The destructive earthquake, tsunami, and nuclear disaster that struck Japan in March of 2011 may be growing more distant in the public consciousness, but in Kimura Yūsuke’s Sacred Cesium Ground and Isa’s Deluge, forceful twin novellas recall the immediate aftermath of the tragedy.
In “Sacred Cesium Ground,” Tokyo housewife Hiromi decides to volunteer at a cattle farm known as the Fortress of Hope in a radiation danger zone. Disregarding decrees to evacuate the area and slaughter irradiated livestock, Hiromi and other volunteers tackle the monumental task of caring for hundreds of cattle. In this nightmarish landscape, the story ventures into existential territory. Is there a point in preserving life that will eventually be sacrificed to commerce or expedience? And is Hiromi ready to abandon her stultifying middle-class existence, or is her stint on the farm merely a temporary detour?
“Isa’s Deluge” takes place at a seaside town still recovering from the tsunami. Salaryman Shōji has ostensibly returned for a high school reunion, but his true intent is to learn about his larger-than-life uncle Isa, who was quite the tsunami himself. Struggling to find a connection between his own unfulfilled life and Isa’s combative existence, and afflicted with mythological visions, Shōji’s embarks on an odyssey that takes him into the heart of a damaged region he has never fully understood.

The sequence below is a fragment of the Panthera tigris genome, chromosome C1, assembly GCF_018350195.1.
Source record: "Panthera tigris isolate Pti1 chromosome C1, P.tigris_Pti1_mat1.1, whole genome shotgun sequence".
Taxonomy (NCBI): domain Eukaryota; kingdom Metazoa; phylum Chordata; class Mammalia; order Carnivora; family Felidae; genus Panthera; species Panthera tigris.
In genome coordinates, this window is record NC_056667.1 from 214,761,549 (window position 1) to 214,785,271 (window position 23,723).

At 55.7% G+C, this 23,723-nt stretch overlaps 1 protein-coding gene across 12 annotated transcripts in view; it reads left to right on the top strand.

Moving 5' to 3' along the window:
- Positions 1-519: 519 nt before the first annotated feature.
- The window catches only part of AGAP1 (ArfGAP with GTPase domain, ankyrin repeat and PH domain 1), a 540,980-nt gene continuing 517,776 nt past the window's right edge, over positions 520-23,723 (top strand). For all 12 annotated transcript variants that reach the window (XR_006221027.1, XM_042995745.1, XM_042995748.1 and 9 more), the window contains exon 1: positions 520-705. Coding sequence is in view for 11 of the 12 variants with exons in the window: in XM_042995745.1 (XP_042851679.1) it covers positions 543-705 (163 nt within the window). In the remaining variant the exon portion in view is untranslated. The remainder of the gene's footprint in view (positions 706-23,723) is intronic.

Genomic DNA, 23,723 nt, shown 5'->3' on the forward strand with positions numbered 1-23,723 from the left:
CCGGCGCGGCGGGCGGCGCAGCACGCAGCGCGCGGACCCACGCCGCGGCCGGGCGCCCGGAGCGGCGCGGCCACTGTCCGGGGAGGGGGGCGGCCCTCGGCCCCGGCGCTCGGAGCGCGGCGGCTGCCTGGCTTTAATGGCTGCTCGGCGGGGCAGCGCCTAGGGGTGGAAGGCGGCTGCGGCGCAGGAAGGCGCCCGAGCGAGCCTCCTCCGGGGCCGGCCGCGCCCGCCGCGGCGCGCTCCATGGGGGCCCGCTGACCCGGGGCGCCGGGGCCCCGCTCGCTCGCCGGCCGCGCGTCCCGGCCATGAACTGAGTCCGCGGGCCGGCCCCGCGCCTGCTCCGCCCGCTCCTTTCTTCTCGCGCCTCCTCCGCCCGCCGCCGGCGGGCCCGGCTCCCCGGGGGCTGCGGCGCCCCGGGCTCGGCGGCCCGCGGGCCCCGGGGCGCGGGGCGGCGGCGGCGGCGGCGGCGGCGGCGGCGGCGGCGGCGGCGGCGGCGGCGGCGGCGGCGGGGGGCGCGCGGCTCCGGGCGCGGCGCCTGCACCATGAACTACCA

Kimura’s crisp, to-the-point prose gets deep in his characters’ heads, and although the issues he confronts in his novellas do not lead to easy resolutions, they both culminate in memorable emotional outbursts that suggest that the potential for change is always present. Sacred Cesium Ground and Isa’s Deluge is a potent representation of stubborn locals and places that refuse to be forgotten, clinging to integrity and humanity in the face of disaster and apathy. Defiant and awake, Kimura’s work speaks softly and carries a wallop.
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